As a small business owner, you may want a better retirement plan – one that will let you and your key employees save much more for retirement.
If the annual contribution limits on standard retirement plans disappoint you, you should know about these alternatives.
Simplified Employee Pension plans (SEPs). A SEP allows your business to set up and fund IRAs for your workers as well as for yourself. The employer makes 100% of the plan contributions, and the money contributed is tax deductible. The annual contribution limit is $55,000 in 2018. You can contribute up to 25% of your gross yearly income or 20% of your net adjusted annual self-employment income, whichever is less.1
SIMPLE IRAs & SIMPLE 401(k)s. These plans are funded with mandatory employer and optional employee contributions. They appeal to small business owners who don’t want to deal with complicated plan administration or non-discrimination tests. In 2018, the maximum pre-tax employee contribution to a SIMPLE 401(k) or SIMPLE IRA is $12,500; $15,500, if you are 50 or older. The business owner must make matching contributions in one of two ways: a dollar-for-dollar match of up to 3% of a worker’s salary or 2% of a worker’s salary whether the employee contributes to the plan or not, up to a cap of $5,500. SIMPLE plans are limited to businesses with 100 employees or fewer.2,3
Safe Harbor 401(k) plans. An owner-operator can avoid the complex non-discrimination tests that come with a traditional 401(k) with these plans, which combine features of a traditional 401(k) and a SIMPLE IRA. In a Safe Harbor 401(k) plan, an employer may match worker contributions in one of three ways: a) match 100% of the first 3% of worker compensation, then 50% of the next 2% of compensation; b) match 100% of the first 4% of compensation; c) contribute 3% of worker compensation to the accounts of all eligible employees.4
DB(k)s. These retirement savings vehicles marry aspects of a defined benefit pension plan to a 401(k). You and your employees contribute to the 401(k) component through salary deferrals; it is a regular 401(k) plan account with regular rules governing such accounts. Parallel to the 401(k) component, you and other plan participants also have the potential for a small pension-like income stream in the future. The business maintains a cash reserve to facilitate these future payouts, with the pension benefit calculated to be 1-20% of an employee’s average salary while working for the firm.5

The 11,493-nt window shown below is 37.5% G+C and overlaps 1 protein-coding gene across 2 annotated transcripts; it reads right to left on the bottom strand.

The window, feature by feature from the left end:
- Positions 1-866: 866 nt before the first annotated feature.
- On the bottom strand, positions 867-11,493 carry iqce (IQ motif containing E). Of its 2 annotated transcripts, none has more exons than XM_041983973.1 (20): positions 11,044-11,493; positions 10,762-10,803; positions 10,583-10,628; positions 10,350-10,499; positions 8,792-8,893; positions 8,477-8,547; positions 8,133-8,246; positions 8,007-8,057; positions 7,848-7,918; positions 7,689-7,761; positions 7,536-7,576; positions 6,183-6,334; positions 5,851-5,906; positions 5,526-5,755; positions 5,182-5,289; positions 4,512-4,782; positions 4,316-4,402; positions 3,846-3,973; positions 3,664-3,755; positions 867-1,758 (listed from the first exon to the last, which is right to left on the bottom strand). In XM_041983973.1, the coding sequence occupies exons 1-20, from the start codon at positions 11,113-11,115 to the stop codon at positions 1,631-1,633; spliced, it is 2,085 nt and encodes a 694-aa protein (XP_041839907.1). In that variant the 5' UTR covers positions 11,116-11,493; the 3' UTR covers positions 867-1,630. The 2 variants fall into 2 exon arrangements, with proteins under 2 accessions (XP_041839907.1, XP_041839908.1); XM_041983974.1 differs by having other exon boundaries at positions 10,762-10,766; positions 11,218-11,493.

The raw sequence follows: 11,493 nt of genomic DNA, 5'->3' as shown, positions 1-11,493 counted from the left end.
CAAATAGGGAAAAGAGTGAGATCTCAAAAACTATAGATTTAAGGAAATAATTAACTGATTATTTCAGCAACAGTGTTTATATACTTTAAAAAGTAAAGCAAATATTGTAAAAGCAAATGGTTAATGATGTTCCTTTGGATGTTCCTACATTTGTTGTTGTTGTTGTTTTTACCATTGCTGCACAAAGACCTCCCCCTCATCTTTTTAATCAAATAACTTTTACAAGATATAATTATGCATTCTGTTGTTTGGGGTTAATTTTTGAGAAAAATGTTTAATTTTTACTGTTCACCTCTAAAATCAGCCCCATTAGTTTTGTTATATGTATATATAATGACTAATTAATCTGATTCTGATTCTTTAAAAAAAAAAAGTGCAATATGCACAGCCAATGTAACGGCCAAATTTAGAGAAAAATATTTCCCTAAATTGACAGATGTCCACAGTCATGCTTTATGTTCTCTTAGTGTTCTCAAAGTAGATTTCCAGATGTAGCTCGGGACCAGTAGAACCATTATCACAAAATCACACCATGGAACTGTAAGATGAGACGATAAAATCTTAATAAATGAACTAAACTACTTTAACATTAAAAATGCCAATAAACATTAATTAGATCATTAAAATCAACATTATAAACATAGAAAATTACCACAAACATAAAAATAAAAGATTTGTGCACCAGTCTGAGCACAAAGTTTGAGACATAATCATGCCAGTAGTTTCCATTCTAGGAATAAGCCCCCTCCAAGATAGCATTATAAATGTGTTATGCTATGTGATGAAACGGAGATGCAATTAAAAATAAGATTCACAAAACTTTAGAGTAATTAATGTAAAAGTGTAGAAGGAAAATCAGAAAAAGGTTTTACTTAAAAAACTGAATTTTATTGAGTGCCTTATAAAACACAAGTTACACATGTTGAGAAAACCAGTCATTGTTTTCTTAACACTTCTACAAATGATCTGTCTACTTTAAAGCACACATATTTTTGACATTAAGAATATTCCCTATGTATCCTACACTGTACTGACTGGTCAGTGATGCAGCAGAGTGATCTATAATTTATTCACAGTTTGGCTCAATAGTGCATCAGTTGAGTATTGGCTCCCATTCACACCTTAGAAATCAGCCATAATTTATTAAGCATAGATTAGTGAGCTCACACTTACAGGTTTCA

For the smallest businesses, there are:
Solo 401(k)s. Combine elements of a profit-sharing plan with a 401(k) and you have the Solo 401(k), a retirement savings vehicle designed for sole proprietors with no employees other than their spouses. In 2018, the maximum employee salary deferral contribution is the same as the standard 401(k): $18,500 or $24,500 for those 50 and older. The business of the self-employed individual can also make a profit-sharing contribution to the Solo 401(k); the profit-sharing contribution and the employee contribution may total as much as $55,000 in 2018. The potential limit is $61,000 for a business owner age 50 or older.6
Keogh plans. Sometimes called HR10 plans, these retirement savings vehicles are expressly designed for small businesses. There are two types. In the defined benefit version, you essentially fund your own personal pension plan, eventually resulting in a fixed benefit amount defined by a formula. The maximum annual benefit on a defined benefit plan can be as large as $220,000 in 2018. In the defined contribution version, you set up individual retirement savings accounts for you and your employees, with the amount of the contribution to those accounts specified. The retirement benefit depends on the plan participant’s degree of saving and investment returns.7,8
Did you know you had so many choices? I can help you explore them. Call me, Kevin Salvadori, at 740-230-9480 or email me today. Or better yet, let’s setup an appointment.